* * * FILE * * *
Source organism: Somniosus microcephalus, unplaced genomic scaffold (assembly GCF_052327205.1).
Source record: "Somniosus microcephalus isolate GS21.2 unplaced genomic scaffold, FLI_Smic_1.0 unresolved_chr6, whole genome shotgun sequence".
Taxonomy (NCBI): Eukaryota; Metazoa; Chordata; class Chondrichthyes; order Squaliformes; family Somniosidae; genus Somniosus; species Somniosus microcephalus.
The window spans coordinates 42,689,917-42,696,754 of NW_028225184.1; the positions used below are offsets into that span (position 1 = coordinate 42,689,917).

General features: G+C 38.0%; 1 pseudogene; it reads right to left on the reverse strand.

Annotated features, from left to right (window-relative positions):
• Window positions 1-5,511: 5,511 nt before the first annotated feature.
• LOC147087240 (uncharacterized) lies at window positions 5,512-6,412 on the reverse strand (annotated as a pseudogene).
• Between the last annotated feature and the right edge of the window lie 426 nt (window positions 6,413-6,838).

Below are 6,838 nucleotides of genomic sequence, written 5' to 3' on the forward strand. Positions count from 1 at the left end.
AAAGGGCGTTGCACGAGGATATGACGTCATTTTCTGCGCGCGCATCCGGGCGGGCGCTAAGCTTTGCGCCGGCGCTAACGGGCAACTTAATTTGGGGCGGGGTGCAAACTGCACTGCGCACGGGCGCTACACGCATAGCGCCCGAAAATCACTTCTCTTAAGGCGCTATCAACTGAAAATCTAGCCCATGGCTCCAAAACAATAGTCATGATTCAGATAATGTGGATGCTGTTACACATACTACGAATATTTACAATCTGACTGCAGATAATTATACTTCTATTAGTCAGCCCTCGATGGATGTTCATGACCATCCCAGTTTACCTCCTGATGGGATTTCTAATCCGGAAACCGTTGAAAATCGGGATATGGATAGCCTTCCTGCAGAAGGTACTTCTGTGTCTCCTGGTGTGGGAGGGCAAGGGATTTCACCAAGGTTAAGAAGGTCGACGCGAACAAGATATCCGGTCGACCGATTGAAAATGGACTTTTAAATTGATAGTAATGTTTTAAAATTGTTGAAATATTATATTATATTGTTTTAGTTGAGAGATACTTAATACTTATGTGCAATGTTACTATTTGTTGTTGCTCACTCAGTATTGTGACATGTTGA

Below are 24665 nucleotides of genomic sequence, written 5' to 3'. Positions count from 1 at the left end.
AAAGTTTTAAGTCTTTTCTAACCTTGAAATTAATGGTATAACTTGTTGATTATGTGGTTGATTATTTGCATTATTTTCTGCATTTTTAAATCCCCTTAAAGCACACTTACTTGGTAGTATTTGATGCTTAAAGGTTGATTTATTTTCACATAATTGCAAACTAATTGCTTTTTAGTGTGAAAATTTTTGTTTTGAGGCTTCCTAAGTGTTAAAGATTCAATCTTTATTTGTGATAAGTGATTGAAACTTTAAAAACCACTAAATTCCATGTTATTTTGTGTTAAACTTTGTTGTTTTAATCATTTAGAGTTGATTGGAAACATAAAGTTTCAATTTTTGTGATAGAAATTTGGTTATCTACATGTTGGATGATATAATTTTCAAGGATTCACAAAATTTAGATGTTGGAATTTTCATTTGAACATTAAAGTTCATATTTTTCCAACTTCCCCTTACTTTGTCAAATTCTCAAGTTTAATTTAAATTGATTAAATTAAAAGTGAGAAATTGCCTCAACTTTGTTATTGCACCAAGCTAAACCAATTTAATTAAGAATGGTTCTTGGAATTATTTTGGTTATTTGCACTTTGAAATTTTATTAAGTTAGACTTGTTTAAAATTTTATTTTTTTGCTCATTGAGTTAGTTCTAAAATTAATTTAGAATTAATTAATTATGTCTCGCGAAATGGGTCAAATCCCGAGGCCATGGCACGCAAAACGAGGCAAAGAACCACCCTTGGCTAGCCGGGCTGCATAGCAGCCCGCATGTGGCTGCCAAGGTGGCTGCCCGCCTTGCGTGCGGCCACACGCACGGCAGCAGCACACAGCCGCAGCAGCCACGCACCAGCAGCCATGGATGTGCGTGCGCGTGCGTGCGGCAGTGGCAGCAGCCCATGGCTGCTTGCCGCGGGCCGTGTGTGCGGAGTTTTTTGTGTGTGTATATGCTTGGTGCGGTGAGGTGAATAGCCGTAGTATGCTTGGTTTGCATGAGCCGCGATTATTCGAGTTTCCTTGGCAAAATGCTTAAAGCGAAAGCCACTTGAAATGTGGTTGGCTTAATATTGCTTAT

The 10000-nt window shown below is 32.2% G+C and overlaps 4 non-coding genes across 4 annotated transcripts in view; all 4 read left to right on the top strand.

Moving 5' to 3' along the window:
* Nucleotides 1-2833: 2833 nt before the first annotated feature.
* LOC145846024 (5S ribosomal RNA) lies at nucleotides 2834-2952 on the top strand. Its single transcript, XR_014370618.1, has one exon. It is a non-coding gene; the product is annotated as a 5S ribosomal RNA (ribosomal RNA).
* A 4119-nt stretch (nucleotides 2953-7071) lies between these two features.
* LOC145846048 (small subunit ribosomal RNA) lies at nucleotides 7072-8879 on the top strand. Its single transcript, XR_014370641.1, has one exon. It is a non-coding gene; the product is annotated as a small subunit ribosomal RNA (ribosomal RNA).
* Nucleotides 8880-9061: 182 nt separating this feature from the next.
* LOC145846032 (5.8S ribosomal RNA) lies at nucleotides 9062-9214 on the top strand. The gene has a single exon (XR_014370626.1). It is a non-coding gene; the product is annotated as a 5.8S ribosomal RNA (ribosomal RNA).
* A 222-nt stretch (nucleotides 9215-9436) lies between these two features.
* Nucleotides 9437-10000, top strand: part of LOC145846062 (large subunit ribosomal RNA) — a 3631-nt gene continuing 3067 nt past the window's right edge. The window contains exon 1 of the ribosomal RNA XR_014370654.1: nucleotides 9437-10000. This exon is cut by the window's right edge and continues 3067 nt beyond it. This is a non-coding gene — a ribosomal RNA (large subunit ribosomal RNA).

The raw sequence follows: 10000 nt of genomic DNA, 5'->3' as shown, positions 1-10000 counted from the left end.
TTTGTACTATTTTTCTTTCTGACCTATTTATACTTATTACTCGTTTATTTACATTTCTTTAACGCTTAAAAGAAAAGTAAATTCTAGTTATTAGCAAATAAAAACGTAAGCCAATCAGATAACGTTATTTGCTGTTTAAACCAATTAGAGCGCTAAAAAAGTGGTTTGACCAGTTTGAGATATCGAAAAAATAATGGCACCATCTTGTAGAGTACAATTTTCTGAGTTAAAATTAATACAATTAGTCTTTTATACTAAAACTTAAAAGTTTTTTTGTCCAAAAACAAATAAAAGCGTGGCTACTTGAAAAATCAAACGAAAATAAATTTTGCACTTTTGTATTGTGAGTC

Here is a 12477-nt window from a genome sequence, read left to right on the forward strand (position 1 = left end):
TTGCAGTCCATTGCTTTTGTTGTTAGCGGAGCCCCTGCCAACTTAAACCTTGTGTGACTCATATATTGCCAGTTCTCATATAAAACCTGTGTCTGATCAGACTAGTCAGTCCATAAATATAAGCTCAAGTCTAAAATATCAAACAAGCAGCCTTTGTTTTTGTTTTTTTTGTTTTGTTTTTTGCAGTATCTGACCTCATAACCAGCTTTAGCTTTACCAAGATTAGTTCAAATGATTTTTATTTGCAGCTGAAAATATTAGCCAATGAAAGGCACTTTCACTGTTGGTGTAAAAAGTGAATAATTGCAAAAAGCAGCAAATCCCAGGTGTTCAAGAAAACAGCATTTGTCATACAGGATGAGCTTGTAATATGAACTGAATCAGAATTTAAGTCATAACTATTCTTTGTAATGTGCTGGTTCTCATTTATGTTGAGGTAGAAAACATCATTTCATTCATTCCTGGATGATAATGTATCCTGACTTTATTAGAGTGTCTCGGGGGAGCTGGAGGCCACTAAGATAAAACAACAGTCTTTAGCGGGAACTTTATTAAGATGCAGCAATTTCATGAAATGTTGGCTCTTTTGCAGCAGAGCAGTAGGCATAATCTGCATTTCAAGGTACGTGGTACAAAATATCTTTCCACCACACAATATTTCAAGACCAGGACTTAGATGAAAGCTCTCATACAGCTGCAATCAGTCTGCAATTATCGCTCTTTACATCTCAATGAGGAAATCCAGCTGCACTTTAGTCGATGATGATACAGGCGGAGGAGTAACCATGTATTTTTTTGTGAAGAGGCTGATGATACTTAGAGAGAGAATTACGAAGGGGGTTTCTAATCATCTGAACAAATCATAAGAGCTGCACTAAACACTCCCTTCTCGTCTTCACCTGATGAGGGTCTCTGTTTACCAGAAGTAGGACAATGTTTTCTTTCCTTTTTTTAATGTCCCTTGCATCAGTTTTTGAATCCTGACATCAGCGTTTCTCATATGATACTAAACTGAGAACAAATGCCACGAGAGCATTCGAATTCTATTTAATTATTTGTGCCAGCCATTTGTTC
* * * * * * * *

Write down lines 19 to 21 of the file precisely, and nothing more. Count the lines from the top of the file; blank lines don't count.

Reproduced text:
* LOC145846048 (small subunit ribosomal RNA) lies at nucleotides 7072-8879 on the top strand. Its single transcript, XR_014370641.1, has one exon. It is a non-coding gene; the product is annotated as a small subunit ribosomal RNA (ribosomal RNA).
* Nucleotides 8880-9061: 182 nt separating this feature from the next.
* LOC145846032 (5.8S ribosomal RNA) lies at nucleotides 9062-9214 on the top strand. The gene has a single exon (XR_014370626.1). It is a non-coding gene; the product is annotated as a 5.8S ribosomal RNA (ribosomal RNA).